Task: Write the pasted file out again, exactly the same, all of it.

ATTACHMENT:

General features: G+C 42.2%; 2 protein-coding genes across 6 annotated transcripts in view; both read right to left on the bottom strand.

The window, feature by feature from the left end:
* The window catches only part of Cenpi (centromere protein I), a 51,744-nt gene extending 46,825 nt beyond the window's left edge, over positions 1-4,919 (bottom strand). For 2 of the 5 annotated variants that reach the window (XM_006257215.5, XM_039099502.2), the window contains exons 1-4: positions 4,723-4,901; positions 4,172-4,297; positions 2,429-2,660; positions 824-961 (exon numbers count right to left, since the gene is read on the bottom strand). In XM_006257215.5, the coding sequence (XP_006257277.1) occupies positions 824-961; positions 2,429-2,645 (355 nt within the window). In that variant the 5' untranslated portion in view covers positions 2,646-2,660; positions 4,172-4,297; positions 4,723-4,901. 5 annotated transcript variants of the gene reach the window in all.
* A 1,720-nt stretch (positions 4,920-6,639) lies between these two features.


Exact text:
General features: G+C 42.2%; 2 protein-coding genes across 6 annotated transcripts in view; both read right to left on the bottom strand.

The window, feature by feature from the left end:
* The window catches only part of Cenpi (centromere protein I), a 51,744-nt gene extending 46,825 nt beyond the window's left edge, over positions 1-4,919 (bottom strand). For 2 of the 5 annotated variants that reach the window (XM_006257215.5, XM_039099502.2), the window contains exons 1-4: positions 4,723-4,901; positions 4,172-4,297; positions 2,429-2,660; positions 824-961 (exon numbers count right to left, since the gene is read on the bottom strand). In XM_006257215.5, the coding sequence (XP_006257277.1) occupies positions 824-961; positions 2,429-2,645 (355 nt within the window). In that variant the 5' untranslated portion in view covers positions 2,646-2,660; positions 4,172-4,297; positions 4,723-4,901. 5 annotated transcript variants of the gene reach the window in all.
* A 1,720-nt stretch (positions 4,920-6,639) lies between these two features.